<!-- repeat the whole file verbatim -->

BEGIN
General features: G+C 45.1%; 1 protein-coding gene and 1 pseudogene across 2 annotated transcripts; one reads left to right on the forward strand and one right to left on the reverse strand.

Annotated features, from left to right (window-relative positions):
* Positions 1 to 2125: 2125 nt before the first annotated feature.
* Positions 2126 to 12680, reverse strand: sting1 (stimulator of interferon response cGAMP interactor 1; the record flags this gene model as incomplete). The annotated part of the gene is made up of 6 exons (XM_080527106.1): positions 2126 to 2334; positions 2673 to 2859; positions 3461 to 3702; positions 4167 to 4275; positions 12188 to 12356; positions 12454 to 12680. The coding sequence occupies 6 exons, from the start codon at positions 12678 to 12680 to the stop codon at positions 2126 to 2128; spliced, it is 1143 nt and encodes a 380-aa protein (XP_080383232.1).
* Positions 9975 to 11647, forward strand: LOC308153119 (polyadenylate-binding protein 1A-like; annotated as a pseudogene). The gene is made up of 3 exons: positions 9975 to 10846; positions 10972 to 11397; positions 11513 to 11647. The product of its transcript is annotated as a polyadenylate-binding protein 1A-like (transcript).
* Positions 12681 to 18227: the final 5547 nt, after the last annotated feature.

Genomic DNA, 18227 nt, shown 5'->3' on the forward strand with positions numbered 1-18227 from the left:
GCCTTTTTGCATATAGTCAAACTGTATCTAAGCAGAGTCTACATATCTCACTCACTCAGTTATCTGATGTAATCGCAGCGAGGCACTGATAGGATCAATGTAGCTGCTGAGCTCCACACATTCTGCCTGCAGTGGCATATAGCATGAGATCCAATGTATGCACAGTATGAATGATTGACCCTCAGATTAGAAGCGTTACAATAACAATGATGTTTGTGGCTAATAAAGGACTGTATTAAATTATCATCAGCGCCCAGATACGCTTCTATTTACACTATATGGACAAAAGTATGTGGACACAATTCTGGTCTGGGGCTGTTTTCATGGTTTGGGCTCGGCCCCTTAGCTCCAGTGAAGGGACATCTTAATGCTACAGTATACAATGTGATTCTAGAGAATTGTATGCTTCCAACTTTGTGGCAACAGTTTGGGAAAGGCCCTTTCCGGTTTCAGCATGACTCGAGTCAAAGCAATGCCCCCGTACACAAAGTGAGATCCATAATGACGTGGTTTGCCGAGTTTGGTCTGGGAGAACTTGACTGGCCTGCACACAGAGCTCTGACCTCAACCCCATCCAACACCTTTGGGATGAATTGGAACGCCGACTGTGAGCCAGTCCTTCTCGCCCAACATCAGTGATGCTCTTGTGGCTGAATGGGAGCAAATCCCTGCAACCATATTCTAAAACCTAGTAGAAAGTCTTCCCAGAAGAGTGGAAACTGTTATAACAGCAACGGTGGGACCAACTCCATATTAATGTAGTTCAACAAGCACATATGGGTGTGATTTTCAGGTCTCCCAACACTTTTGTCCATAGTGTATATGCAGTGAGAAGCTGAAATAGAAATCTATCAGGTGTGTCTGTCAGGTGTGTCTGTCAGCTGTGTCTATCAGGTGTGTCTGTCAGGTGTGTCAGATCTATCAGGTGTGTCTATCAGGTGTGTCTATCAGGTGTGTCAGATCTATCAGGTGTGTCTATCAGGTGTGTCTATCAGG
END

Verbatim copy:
General features: G+C 45.1%; 1 protein-coding gene and 1 pseudogene across 2 annotated transcripts; one reads left to right on the forward strand and one right to left on the reverse strand.

Annotated features, from left to right (window-relative positions):
* Positions 1 to 2125: 2125 nt before the first annotated feature.
* Positions 2126 to 12680, reverse strand: sting1 (stimulator of interferon response cGAMP interactor 1; the record flags this gene model as incomplete). The annotated part of the gene is made up of 6 exons (XM_080527106.1): positions 2126 to 2334; positions 2673 to 2859; positions 3461 to 3702; positions 4167 to 4275; positions 12188 to 12356; positions 12454 to 12680. The coding sequence occupies 6 exons, from the start codon at positions 12678 to 12680 to the stop codon at positions 2126 to 2128; spliced, it is 1143 nt and encodes a 380-aa protein (XP_080383232.1).
* Positions 9975 to 11647, forward strand: LOC308153119 (polyadenylate-binding protein 1A-like; annotated as a pseudogene). The gene is made up of 3 exons: positions 9975 to 10846; positions 10972 to 11397; positions 11513 to 11647. The product of its transcript is annotated as a polyadenylate-binding protein 1A-like (transcript).
* Positions 12681 to 18227: the final 5547 nt, after the last annotated feature.

Genomic DNA, 18227 nt, shown 5'->3' on the forward strand with positions numbered 1-18227 from the left:
GCCTTTTTGCATATAGTCAAACTGTATCTAAGCAGAGTCTACATATCTCACTCACTCAGTTATCTGATGTAATCGCAGCGAGGCACTGATAGGATCAATGTAGCTGCTGAGCTCCACACATTCTGCCTGCAGTGGCATATAGCATGAGATCCAATGTATGCACAGTATGAATGATTGACCCTCAGATTAGAAGCGTTACAATAACAATGATGTTTGTGGCTAATAAAGGACTGTATTAAATTATCATCAGCGCCCAGATACGCTTCTATTTACACTATATGGACAAAAGTATGTGGACACAATTCTGGTCTGGGGCTGTTTTCATGGTTTGGGCTCGGCCCCTTAGCTCCAGTGAAGGGACATCTTAATGCTACAGTATACAATGTGATTCTAGAGAATTGTATGCTTCCAACTTTGTGGCAACAGTTTGGGAAAGGCCCTTTCCGGTTTCAGCATGACTCGAGTCAAAGCAATGCCCCCGTACACAAAGTGAGATCCATAATGACGTGGTTTGCCGAGTTTGGTCTGGGAGAACTTGACTGGCCTGCACACAGAGCTCTGACCTCAACCCCATCCAACACCTTTGGGATGAATTGGAACGCCGACTGTGAGCCAGTCCTTCTCGCCCAACATCAGTGATGCTCTTGTGGCTGAATGGGAGCAAATCCCTGCAACCATATTCTAAAACCTAGTAGAAAGTCTTCCCAGAAGAGTGGAAACTGTTATAACAGCAACGGTGGGACCAACTCCATATTAATGTAGTTCAACAAGCACATATGGGTGTGATTTTCAGGTCTCCCAACACTTTTGTCCATAGTGTATATGCAGTGAGAAGCTGAAATAGAAATCTATCAGGTGTGTCTGTCAGGTGTGTCTGTCAGCTGTGTCTATCAGGTGTGTCTGTCAGGTGTGTCAGATCTATCAGGTGTGTCTATCAGGTGTGTCTATCAGGTGTGTCAGATCTATCAGGTGTGTCTATCAGGTGTGTCTATCAGG